Natural teeth are ideal for biting, chewing and maintaining mouth and jawbone structure. That is why a dentist’s priority is to help save, repair or restore your natural teeth. However, sometimes a tooth extraction is not able to be avoided.
The dentists at Somerset Dental Associates will make sure that you are comfortable before, during and after an extraction procedure. This includes walking you through every step of the tooth extraction, as well as the use of local anesthetics if necessary.
Some Simple Guidelines
Sometimes, teeth need to be removed due to decay, disease or trauma. Having a tooth removed or “pulled” is called a tooth extraction.
When you have an extraction, it’s natural that changes will occur in your mouth afterward. Your dentist may give you instructions to following the extraction, and it’s important to talk to your dentist if you have any questions, problems or experience dental anxiety.
Here are some general guidelines to help promote healing, prevent complications, and make you more comfortable when a tooth extraction needs performed:
Prior to the extraction, you will be given an anesthetic to reduce discomfort. Your mouth will remain numb for a few hours after the extraction. When your mouth is numb, one will want to be careful not to bite your cheek, lip or tongue. After the extraction, do not eat any foods that require chewing while your mouth is numb. The numbness should go away within a few hours after the extraction. If it doesn't contact your dentist.
Your dentist may place a gauze pack on the extraction site to limit bleeding. This will also help a blood clot to form, which is necessary for normal healing. This gauze pack should be left in place for 30 to 45 minutes after you leave the dentist’s office. Do not chew on the pack. There may be some bleeding or oozing after the pack is removed. If so, here’s what you should do:
• Fold a piece of clean gauze into a pad thick enough to bite on. Dampen the pad with clean, warm water and place it directly onto the extraction site.
• Apply pressure by closing the teeth firmly over the pad. Maintain this pressure for about 30 minutes. If the pad becomes soaked with blood, replace it with new one. A little bit of blood mixed with saliva can look like a lot of bleeding.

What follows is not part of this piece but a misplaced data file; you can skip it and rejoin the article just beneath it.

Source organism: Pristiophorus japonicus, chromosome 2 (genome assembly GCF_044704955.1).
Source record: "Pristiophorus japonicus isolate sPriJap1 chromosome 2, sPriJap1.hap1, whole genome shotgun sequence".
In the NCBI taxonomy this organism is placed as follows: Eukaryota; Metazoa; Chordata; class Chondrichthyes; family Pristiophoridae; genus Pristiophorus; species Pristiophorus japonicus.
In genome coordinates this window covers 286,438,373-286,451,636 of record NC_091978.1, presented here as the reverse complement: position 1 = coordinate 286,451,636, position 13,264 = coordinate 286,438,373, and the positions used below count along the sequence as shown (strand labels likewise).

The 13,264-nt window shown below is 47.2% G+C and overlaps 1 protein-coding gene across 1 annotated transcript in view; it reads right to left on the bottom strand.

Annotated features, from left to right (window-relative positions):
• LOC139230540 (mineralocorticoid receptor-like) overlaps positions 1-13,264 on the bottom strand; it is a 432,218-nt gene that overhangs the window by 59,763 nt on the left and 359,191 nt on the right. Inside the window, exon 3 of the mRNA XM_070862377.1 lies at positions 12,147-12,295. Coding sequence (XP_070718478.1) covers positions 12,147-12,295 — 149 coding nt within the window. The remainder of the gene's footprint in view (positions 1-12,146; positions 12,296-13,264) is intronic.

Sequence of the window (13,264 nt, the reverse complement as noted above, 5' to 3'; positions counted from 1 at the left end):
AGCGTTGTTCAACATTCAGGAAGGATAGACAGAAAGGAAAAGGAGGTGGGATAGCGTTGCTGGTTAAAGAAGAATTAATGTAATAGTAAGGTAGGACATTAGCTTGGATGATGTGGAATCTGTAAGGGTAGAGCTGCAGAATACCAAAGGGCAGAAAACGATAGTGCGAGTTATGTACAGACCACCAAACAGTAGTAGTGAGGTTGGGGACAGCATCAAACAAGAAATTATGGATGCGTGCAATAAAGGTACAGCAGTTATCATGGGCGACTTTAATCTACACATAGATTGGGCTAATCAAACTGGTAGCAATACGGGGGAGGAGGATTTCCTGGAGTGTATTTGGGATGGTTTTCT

The blood clot that forms in the tooth socket is an important part of the normal healing process. One should avoid doing things that might disturb the clot.
Here’s how to protect it:
• Do not rinse your mouth vigorously or drink through a straw for 24 hours. These activities create suction in the mouth, which could loosen the clot and delay healing.
• Avoid alcoholic beverages or mouthwash containing alcohol for 24 hours.
• If you are a smoker, talk to your dentist before the surgery on ways to quit. You should not smoke after surgery.
• Limit strenuous activity for 24 hours after the extraction. This will reduce bleeding and help the blood clot to form.
• Sometimes the blood clot does not form in the first day or two after the extraction, or it forms but breaks down. The result is called dry socket. This can be very painful and be reported to your dentist. A dressing may be placed in the socket to protect it until the socket heals and to reduce any pain.
Cleaning Your Mouth
Do not clean the teeth next to the healing tooth socket for the rest of the day. You should, however brush and floss your other teeth well and begin cleaning the teeth next to the healing tooth socket the next day. You can also brush your tongue. This will help get rid of the bad breath and unpleasant taste that are common after an extraction.
The day after the extraction, gently rinse your mouth with warm salt water (half a teaspoon salt in an 8-oz. glass of warm water) after meals to keep food particles out of the extraction site. Try not to rinse your mouth vigorously, as this may loosen the blood clot. If you have hypertension, discuss with your dentist whether you should rinse with salt water. Avoid using mouthwash during the early healing period unless your dentist advises you to do so.
If your dentist has prescribed medicine to control pain and inflammation, use it only as directed. If the pain medication prescribed does not seem to work for you, do not take more pills or take them more often than directed. You must call your dentist if this occurs.
Swelling and Pain
After a tooth is removed, you may experience a bit of discomfort and notice some swelling. This is normal – really! To help reduce swelling and pain, try applying an ice bag or cold moist cloth to your face. Your dentist may give you specific instructions on how long and how often to use a cold compress.
When to Call the Dentist
If you have any of the following issues, call your dentist immediately. If you cannot reach your dentist, go to the hospital emergency room.
• Fever, nausea, or vomiting
• Ongoing or severe pain, swelling, or bleeding
• Pain that gets worse with time instead of better
Eating and Drinking
After the extraction, drink lots of liquids and eat soft, nutritious foods. Avoid hot liquids and alcoholic beverages. Do not use a straw. Begin eating solid foods. If you have sutures that require removal, your dentist will tell you when to schedule an office visit.